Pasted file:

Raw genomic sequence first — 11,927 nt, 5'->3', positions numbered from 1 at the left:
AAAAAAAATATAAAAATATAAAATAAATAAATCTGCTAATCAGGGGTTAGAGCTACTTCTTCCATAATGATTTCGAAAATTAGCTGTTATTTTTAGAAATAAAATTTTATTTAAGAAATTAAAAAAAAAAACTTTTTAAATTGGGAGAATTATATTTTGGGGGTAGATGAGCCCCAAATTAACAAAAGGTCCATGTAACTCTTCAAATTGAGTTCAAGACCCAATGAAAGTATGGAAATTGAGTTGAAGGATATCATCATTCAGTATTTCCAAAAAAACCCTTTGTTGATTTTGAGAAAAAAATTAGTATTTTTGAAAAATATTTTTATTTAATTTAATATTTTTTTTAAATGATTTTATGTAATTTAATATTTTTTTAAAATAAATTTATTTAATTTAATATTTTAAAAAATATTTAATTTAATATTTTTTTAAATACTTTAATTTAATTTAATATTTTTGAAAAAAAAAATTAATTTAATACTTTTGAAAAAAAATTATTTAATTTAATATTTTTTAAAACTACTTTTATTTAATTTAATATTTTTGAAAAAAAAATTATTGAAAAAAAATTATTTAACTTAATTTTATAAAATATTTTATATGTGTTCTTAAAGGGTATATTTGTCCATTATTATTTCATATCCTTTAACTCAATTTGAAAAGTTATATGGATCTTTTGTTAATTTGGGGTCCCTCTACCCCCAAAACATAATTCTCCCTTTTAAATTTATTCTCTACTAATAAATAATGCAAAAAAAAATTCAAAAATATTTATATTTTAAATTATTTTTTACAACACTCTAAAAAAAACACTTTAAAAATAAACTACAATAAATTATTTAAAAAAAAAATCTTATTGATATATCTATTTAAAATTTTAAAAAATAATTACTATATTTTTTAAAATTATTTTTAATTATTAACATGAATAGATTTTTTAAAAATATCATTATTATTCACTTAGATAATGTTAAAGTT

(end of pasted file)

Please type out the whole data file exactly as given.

Raw genomic sequence first — 11,927 nt, 5'->3', positions numbered from 1 at the left:
AAAAAAAATATAAAAATATAAAATAAATAAATCTGCTAATCAGGGGTTAGAGCTACTTCTTCCATAATGATTTCGAAAATTAGCTGTTATTTTTAGAAATAAAATTTTATTTAAGAAATTAAAAAAAAAAACTTTTTAAATTGGGAGAATTATATTTTGGGGGTAGATGAGCCCCAAATTAACAAAAGGTCCATGTAACTCTTCAAATTGAGTTCAAGACCCAATGAAAGTATGGAAATTGAGTTGAAGGATATCATCATTCAGTATTTCCAAAAAAACCCTTTGTTGATTTTGAGAAAAAAATTAGTATTTTTGAAAAATATTTTTATTTAATTTAATATTTTTTTTAAATGATTTTATGTAATTTAATATTTTTTTAAAATAAATTTATTTAATTTAATATTTTAAAAAATATTTAATTTAATATTTTTTTAAATACTTTAATTTAATTTAATATTTTTGAAAAAAAAAATTAATTTAATACTTTTGAAAAAAAATTATTTAATTTAATATTTTTTAAAACTACTTTTATTTAATTTAATATTTTTGAAAAAAAAATTATTGAAAAAAAATTATTTAACTTAATTTTATAAAATATTTTATATGTGTTCTTAAAGGGTATATTTGTCCATTATTATTTCATATCCTTTAACTCAATTTGAAAAGTTATATGGATCTTTTGTTAATTTGGGGTCCCTCTACCCCCAAAACATAATTCTCCCTTTTAAATTTATTCTCTACTAATAAATAATGCAAAAAAAAATTCAAAAATATTTATATTTTAAATTATTTTTTACAACACTCTAAAAAAAACACTTTAAAAATAAACTACAATAAATTATTTAAAAAAAAAATCTTATTGATATATCTATTTAAAATTTTAAAAAATAATTACTATATTTTTTAAAATTATTTTTAATTATTAACATGAATAGATTTTTTAAAAATATCATTATTATTCACTTAGATAATGTTAAAGTT